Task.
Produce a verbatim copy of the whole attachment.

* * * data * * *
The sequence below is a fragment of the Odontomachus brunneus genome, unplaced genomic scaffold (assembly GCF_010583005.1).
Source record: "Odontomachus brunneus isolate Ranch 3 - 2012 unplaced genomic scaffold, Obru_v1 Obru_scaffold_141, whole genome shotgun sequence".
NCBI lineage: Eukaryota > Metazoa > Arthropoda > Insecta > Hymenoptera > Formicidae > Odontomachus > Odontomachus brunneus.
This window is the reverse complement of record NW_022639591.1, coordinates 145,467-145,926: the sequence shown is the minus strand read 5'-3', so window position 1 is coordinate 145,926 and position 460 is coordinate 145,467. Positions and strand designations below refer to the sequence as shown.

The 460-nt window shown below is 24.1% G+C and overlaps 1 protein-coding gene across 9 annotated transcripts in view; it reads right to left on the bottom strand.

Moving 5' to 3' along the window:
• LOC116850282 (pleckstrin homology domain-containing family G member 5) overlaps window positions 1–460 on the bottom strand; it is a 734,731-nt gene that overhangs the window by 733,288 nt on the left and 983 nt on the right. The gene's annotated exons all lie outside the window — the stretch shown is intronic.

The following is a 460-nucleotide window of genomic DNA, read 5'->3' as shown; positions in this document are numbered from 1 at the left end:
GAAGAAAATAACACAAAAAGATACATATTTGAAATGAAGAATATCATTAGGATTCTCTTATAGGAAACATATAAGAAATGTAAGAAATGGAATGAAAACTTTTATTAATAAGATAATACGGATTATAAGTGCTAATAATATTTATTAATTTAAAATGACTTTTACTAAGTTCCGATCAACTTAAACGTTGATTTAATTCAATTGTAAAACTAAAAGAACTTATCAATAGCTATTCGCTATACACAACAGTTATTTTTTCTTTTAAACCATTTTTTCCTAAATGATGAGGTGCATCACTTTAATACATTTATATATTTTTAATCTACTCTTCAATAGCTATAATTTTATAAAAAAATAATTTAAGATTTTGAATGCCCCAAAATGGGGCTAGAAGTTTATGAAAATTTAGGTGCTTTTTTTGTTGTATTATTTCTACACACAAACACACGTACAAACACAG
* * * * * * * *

The sequence below is a fragment of the Odontomachus brunneus genome, unplaced genomic scaffold (assembly GCF_010583005.1).
Source record: "Odontomachus brunneus isolate Ranch 3 - 2012 unplaced genomic scaffold, Obru_v1 Obru_scaffold_141, whole genome shotgun sequence".
NCBI lineage: Eukaryota > Metazoa > Arthropoda > Insecta > Hymenoptera > Formicidae > Odontomachus > Odontomachus brunneus.
This window is the reverse complement of record NW_022639591.1, coordinates 145,467-145,926: the sequence shown is the minus strand read 5'-3', so window position 1 is coordinate 145,926 and position 460 is coordinate 145,467. Positions and strand designations below refer to the sequence as shown.

The 460-nt window shown below is 24.1% G+C and overlaps 1 protein-coding gene across 9 annotated transcripts in view; it reads right to left on the bottom strand.

Moving 5' to 3' along the window:
• LOC116850282 (pleckstrin homology domain-containing family G member 5) overlaps window positions 1–460 on the bottom strand; it is a 734,731-nt gene that overhangs the window by 733,288 nt on the left and 983 nt on the right. The gene's annotated exons all lie outside the window — the stretch shown is intronic.

The following is a 460-nucleotide window of genomic DNA, read 5'->3' as shown; positions in this document are numbered from 1 at the left end:
GAAGAAAATAACACAAAAAGATACATATTTGAAATGAAGAATATCATTAGGATTCTCTTATAGGAAACATATAAGAAATGTAAGAAATGGAATGAAAACTTTTATTAATAAGATAATACGGATTATAAGTGCTAATAATATTTATTAATTTAAAATGACTTTTACTAAGTTCCGATCAACTTAAACGTTGATTTAATTCAATTGTAAAACTAAAAGAACTTATCAATAGCTATTCGCTATACACAACAGTTATTTTTTCTTTTAAACCATTTTTTCCTAAATGATGAGGTGCATCACTTTAATACATTTATATATTTTTAATCTACTCTTCAATAGCTATAATTTTATAAAAAAATAATTTAAGATTTTGAATGCCCCAAAATGGGGCTAGAAGTTTATGAAAATTTAGGTGCTTTTTTTGTTGTATTATTTCTACACACAAACACACGTACAAACACAG